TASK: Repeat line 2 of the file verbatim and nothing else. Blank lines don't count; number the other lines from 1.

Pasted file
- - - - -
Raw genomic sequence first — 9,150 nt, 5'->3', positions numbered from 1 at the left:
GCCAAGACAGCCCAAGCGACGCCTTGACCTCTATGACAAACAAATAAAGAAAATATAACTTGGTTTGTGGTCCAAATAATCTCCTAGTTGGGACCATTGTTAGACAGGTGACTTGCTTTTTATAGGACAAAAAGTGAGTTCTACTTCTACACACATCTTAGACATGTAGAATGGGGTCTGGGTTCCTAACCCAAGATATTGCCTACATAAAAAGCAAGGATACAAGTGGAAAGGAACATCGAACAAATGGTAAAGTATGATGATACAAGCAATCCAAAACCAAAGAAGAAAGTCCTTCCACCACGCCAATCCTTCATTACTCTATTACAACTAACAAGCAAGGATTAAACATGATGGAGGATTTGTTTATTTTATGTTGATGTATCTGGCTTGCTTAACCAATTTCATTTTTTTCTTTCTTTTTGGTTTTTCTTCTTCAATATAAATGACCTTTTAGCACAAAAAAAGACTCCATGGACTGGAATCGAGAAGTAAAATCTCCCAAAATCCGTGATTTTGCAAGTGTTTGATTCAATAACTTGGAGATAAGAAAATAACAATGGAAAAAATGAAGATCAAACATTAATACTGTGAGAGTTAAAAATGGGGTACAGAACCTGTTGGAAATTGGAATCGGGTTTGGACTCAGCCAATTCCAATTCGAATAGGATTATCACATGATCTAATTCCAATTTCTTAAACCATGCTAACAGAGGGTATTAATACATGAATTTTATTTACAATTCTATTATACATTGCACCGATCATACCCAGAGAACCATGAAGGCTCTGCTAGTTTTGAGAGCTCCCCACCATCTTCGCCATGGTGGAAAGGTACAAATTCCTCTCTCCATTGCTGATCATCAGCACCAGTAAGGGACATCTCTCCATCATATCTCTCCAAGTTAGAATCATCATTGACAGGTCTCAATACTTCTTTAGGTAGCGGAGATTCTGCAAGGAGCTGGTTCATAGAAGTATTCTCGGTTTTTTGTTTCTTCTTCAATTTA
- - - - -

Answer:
GCCAAGACAGCCCAAGCGACGCCTTGACCTCTATGACAAACAAATAAAGAAAATATAACTTGGTTTGTGGTCCAAATAATCTCCTAGTTGGGACCATTGTTAGACAGGTGACTTGCTTTTTATAGGACAAAAAGTGAGTTCTACTTCTACACACATCTTAGACATGTAGAATGGGGTCTGGGTTCCTAACCCAAGATATTGCCTACATAAAAAGCAAGGATACAAGTGGAAAGGAACATCGAACAAATGGTAAAGTATGATGATACAAGCAATCCAAAACCAAAGAAGAAAGTCCTTCCACCACGCCAATCCTTCATTACTCTATTACAACTAACAAGCAAGGATTAAACATGATGGAGGATTTGTTTATTTTATGTTGATGTATCTGGCTTGCTTAACCAATTTCATTTTTTTCTTTCTTTTTGGTTTTTCTTCTTCAATATAAATGACCTTTTAGCACAAAAAAAGACTCCATGGACTGGAATCGAGAAGTAAAATCTCCCAAAATCCGTGATTTTGCAAGTGTTTGATTCAATAACTTGGAGATAAGAAAATAACAATGGAAAAAATGAAGATCAAACATTAATACTGTGAGAGTTAAAAATGGGGTACAGAACCTGTTGGAAATTGGAATCGGGTTTGGACTCAGCCAATTCCAATTCGAATAGGATTATCACATGATCTAATTCCAATTTCTTAAACCATGCTAACAGAGGGTATTAATACATGAATTTTATTTACAATTCTATTATACATTGCACCGATCATACCCAGAGAACCATGAAGGCTCTGCTAGTTTTGAGAGCTCCCCACCATCTTCGCCATGGTGGAAAGGTACAAATTCCTCTCTCCATTGCTGATCATCAGCACCAGTAAGGGACATCTCTCCATCATATCTCTCCAAGTTAGAATCATCATTGACAGGTCTCAATACTTCTTTAGGTAGCGGAGATTCTGCAAGGAGCTGGTTCATAGAAGTATTCTCGGTTTTTTGTTTCTTCTTCAATTTA